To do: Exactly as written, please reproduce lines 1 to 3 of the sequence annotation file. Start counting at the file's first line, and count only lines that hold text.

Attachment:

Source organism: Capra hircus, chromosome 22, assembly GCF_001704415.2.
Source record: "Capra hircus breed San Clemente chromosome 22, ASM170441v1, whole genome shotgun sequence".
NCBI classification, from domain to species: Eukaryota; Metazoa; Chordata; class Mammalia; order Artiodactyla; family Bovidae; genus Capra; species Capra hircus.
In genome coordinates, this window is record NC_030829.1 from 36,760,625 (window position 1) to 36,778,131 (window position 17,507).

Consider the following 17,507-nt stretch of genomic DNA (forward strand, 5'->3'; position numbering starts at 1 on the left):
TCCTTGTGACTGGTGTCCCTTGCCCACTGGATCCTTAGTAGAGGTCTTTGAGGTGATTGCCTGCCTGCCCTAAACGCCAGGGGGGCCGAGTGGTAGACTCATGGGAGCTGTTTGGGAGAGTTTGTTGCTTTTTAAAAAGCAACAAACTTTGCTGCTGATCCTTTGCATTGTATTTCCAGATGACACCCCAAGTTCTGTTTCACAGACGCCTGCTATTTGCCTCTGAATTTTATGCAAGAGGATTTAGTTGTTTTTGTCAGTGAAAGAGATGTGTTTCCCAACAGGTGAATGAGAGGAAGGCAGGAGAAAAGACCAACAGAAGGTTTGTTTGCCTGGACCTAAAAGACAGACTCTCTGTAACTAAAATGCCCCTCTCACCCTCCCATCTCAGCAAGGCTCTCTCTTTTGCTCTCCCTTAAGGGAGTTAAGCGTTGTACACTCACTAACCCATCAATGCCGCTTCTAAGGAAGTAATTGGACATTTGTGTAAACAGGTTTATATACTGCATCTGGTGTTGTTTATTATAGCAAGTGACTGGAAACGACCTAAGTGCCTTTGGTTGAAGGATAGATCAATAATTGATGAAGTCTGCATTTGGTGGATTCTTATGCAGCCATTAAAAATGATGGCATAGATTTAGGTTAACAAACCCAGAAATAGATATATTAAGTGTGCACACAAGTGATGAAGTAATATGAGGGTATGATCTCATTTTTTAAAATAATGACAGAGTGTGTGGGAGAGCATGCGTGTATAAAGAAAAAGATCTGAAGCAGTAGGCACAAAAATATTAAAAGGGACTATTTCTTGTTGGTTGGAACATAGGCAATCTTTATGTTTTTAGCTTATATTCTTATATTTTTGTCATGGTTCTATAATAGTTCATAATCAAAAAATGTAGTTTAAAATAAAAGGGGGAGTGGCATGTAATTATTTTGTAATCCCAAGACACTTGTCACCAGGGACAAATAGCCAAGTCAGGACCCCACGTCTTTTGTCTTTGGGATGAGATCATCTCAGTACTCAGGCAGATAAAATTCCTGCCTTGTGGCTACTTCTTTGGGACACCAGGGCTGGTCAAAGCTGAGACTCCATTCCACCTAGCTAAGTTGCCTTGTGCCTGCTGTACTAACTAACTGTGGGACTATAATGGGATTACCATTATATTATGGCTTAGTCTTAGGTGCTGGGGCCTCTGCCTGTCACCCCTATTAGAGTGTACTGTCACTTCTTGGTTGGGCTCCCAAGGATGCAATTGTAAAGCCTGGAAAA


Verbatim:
Source organism: Capra hircus, chromosome 22, assembly GCF_001704415.2.
Source record: "Capra hircus breed San Clemente chromosome 22, ASM170441v1, whole genome shotgun sequence".
NCBI classification, from domain to species: Eukaryota; Metazoa; Chordata; class Mammalia; order Artiodactyla; family Bovidae; genus Capra; species Capra hircus.